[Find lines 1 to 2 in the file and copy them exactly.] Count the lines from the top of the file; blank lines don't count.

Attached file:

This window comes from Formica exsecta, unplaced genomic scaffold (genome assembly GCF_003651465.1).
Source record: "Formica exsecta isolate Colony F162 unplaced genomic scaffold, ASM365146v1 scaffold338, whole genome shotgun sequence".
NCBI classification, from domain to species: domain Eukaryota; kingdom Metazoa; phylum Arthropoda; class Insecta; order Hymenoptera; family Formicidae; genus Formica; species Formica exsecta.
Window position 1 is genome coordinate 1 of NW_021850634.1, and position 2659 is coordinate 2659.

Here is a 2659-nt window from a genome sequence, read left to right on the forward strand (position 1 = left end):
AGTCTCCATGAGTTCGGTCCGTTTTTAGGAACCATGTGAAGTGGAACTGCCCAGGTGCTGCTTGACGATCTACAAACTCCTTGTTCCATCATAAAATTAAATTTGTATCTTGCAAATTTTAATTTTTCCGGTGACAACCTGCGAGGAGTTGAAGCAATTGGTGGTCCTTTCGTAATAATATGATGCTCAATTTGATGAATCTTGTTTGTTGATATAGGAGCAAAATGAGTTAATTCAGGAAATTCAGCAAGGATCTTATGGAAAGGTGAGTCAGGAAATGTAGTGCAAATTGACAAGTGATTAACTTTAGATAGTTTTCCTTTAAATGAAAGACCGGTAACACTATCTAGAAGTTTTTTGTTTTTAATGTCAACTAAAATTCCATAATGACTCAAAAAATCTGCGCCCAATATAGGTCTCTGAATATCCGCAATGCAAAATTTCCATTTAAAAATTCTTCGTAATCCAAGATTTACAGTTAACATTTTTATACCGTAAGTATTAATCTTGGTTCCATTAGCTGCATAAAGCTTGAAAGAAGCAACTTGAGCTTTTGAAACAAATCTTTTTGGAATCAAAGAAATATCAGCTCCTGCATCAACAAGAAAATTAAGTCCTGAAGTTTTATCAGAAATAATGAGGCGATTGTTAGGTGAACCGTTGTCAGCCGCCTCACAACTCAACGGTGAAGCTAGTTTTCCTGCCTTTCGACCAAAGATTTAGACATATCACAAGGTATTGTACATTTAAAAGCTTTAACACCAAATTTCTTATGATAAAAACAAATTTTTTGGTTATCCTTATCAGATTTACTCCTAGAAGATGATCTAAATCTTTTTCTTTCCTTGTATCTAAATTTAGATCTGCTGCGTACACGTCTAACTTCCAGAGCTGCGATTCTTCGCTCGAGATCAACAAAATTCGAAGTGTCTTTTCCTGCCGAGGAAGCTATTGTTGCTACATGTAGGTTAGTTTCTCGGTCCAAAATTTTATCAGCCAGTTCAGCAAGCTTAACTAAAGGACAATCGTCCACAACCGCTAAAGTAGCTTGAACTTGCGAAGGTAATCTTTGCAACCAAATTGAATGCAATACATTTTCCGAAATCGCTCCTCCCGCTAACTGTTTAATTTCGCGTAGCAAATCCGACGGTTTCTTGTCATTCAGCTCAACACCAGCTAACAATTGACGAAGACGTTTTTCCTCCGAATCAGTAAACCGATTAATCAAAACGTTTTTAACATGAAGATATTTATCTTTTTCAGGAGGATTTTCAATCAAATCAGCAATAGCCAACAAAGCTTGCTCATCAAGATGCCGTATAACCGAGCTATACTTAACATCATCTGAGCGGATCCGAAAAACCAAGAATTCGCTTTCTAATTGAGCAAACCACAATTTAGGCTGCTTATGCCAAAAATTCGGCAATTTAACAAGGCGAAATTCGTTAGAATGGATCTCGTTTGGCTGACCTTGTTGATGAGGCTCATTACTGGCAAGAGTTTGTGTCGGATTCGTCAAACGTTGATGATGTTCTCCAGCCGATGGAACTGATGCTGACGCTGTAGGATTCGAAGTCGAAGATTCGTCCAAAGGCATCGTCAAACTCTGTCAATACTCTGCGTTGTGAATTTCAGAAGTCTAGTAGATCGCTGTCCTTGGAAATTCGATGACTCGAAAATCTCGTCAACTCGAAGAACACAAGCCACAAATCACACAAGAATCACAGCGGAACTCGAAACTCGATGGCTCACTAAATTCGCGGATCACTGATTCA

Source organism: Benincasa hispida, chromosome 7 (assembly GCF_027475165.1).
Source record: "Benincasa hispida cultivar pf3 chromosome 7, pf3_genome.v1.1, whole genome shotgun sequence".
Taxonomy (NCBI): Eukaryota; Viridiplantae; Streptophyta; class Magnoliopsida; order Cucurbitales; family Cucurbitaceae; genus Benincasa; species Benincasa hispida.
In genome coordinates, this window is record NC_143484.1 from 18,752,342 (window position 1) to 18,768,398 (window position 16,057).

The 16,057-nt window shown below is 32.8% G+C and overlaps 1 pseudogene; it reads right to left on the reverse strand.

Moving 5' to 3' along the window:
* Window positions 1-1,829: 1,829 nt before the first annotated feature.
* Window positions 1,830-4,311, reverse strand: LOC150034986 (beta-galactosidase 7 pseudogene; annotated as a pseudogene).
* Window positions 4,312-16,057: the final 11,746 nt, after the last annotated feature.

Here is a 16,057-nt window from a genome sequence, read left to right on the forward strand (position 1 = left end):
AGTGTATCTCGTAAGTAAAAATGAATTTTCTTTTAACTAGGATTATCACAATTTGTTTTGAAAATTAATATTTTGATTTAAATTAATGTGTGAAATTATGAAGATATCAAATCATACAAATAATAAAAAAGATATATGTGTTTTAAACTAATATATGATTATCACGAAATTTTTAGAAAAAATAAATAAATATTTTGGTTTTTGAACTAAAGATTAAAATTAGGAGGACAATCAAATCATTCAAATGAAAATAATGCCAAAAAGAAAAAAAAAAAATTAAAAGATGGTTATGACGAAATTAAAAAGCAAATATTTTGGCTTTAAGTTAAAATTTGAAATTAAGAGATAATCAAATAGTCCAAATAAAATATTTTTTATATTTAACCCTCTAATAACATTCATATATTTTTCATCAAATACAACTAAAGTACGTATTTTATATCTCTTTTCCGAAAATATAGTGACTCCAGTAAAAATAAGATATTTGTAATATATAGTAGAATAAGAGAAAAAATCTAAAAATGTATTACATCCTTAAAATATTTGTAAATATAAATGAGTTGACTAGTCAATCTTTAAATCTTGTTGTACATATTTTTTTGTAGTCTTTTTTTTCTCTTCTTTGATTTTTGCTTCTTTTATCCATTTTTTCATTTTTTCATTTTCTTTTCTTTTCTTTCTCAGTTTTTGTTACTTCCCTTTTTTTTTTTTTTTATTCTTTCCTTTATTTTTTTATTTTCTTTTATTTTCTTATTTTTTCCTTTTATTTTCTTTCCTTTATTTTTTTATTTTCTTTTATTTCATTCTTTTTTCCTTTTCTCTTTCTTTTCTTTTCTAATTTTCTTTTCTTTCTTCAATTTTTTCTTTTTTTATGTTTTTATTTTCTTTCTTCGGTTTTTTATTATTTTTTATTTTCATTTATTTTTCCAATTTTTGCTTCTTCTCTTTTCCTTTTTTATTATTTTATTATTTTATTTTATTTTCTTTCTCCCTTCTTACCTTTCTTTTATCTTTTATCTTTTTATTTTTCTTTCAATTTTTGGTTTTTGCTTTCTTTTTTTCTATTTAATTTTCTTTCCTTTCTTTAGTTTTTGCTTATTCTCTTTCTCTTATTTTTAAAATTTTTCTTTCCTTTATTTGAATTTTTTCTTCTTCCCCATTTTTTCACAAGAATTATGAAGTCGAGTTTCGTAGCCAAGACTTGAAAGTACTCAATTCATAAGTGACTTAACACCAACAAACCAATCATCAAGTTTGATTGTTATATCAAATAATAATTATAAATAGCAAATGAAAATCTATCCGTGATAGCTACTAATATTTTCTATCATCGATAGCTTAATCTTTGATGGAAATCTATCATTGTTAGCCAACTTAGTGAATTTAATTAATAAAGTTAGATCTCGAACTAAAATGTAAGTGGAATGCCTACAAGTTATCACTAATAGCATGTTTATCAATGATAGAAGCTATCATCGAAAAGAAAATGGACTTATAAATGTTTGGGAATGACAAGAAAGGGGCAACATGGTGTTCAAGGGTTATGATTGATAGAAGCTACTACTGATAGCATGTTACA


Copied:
This window comes from Formica exsecta, unplaced genomic scaffold (genome assembly GCF_003651465.1).
Source record: "Formica exsecta isolate Colony F162 unplaced genomic scaffold, ASM365146v1 scaffold338, whole genome shotgun sequence".